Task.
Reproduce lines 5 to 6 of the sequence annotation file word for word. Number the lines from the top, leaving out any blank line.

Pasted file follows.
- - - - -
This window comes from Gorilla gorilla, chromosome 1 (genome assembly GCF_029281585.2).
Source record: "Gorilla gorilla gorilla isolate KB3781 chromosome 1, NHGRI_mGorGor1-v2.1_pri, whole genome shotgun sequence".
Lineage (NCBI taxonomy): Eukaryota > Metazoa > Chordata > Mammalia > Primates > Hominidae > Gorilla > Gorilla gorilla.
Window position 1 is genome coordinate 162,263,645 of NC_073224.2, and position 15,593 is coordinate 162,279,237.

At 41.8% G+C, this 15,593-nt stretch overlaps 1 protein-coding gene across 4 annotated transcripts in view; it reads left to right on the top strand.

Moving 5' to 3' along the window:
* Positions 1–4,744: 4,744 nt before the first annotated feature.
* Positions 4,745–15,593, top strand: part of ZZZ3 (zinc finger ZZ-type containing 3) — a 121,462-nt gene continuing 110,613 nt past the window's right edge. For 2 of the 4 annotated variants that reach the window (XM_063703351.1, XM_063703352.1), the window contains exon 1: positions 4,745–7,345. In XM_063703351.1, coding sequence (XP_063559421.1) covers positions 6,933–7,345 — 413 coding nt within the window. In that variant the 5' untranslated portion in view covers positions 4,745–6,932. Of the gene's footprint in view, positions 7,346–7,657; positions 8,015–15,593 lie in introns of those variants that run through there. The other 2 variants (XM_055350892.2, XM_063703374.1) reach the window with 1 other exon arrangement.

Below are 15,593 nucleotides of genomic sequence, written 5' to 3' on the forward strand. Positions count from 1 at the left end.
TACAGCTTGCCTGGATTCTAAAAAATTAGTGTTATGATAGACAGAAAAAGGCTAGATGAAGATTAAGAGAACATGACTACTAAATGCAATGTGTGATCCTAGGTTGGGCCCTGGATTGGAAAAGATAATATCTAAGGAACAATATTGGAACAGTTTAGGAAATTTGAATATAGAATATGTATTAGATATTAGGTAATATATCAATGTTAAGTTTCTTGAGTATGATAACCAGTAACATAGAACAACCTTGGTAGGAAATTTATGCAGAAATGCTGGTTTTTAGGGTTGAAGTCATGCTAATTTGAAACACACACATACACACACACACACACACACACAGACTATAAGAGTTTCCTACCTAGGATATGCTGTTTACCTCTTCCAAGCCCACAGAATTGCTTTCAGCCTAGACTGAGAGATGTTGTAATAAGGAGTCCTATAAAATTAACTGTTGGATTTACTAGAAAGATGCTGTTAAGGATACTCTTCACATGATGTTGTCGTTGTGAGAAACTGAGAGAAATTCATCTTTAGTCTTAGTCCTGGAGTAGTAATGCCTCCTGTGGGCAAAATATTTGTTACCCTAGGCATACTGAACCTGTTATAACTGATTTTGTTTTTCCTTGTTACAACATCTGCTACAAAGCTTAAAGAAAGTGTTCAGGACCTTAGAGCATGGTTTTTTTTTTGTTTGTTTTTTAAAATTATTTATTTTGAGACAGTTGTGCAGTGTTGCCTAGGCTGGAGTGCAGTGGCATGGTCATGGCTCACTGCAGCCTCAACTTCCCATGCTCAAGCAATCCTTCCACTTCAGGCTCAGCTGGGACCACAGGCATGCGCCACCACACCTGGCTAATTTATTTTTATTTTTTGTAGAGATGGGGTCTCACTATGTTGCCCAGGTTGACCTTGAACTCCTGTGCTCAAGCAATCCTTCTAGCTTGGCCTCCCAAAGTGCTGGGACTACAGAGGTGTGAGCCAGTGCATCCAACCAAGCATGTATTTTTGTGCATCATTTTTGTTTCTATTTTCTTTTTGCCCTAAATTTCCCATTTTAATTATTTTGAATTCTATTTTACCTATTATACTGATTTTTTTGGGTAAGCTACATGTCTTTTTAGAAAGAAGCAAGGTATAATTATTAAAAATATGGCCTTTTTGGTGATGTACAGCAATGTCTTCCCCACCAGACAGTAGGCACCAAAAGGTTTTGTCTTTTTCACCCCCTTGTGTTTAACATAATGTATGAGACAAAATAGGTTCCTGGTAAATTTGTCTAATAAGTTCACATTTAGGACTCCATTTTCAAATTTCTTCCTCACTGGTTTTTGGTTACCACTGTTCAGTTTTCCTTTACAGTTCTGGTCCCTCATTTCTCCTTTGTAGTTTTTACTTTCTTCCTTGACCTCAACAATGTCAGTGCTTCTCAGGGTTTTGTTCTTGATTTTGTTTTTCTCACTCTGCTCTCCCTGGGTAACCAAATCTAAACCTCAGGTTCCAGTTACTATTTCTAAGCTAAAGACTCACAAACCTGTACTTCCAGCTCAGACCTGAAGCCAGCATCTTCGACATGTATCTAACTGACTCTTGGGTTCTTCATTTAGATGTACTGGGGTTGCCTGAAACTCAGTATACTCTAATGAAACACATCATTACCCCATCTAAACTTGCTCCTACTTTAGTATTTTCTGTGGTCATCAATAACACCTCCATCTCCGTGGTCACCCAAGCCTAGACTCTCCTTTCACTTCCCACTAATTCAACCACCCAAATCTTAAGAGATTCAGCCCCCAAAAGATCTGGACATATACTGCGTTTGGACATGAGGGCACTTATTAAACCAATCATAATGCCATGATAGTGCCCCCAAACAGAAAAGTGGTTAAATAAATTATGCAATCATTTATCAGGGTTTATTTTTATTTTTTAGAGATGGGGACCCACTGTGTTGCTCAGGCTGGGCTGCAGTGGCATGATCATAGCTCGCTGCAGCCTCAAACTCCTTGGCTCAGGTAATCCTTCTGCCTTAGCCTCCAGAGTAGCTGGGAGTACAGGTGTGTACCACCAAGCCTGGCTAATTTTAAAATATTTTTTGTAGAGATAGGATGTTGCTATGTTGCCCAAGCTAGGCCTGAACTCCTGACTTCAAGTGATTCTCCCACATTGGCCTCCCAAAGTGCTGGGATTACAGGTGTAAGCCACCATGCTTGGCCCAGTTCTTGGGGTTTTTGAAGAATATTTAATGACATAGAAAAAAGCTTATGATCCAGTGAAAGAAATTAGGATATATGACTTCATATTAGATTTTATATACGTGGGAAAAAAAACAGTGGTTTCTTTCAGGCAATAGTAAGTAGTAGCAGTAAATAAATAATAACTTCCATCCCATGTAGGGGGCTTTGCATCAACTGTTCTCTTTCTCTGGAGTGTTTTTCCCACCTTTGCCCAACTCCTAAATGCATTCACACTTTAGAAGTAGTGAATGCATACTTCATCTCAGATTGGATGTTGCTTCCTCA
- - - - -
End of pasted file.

At 41.8% G+C, this 15,593-nt stretch overlaps 1 protein-coding gene across 4 annotated transcripts in view; it reads left to right on the top strand.

Moving 5' to 3' along the window: